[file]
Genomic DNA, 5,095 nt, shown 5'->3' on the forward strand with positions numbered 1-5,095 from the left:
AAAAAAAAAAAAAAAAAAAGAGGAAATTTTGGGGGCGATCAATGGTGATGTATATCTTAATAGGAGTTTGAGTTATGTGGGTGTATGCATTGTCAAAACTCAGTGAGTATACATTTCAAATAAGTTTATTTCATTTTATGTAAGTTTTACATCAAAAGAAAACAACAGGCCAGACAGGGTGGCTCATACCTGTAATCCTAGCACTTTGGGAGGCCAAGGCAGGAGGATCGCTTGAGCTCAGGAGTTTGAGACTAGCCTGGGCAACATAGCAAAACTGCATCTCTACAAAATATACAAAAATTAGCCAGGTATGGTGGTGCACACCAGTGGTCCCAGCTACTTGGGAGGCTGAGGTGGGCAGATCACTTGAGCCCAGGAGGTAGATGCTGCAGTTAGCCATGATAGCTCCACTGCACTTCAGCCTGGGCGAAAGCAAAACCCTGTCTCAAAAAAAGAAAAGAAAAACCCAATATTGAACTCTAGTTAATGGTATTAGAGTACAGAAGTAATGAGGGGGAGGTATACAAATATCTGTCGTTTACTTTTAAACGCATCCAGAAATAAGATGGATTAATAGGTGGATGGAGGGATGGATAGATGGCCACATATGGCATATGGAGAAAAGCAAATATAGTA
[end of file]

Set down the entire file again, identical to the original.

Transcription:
Genomic DNA, 5,095 nt, shown 5'->3' on the forward strand with positions numbered 1-5,095 from the left:
AAAAAAAAAAAAAAAAAAAGAGGAAATTTTGGGGGCGATCAATGGTGATGTATATCTTAATAGGAGTTTGAGTTATGTGGGTGTATGCATTGTCAAAACTCAGTGAGTATACATTTCAAATAAGTTTATTTCATTTTATGTAAGTTTTACATCAAAAGAAAACAACAGGCCAGACAGGGTGGCTCATACCTGTAATCCTAGCACTTTGGGAGGCCAAGGCAGGAGGATCGCTTGAGCTCAGGAGTTTGAGACTAGCCTGGGCAACATAGCAAAACTGCATCTCTACAAAATATACAAAAATTAGCCAGGTATGGTGGTGCACACCAGTGGTCCCAGCTACTTGGGAGGCTGAGGTGGGCAGATCACTTGAGCCCAGGAGGTAGATGCTGCAGTTAGCCATGATAGCTCCACTGCACTTCAGCCTGGGCGAAAGCAAAACCCTGTCTCAAAAAAAGAAAAGAAAAACCCAATATTGAACTCTAGTTAATGGTATTAGAGTACAGAAGTAATGAGGGGGAGGTATACAAATATCTGTCGTTTACTTTTAAACGCATCCAGAAATAAGATGGATTAATAGGTGGATGGAGGGATGGATAGATGGCCACATATGGCATATGGAGAAAAGCAAATATAGTA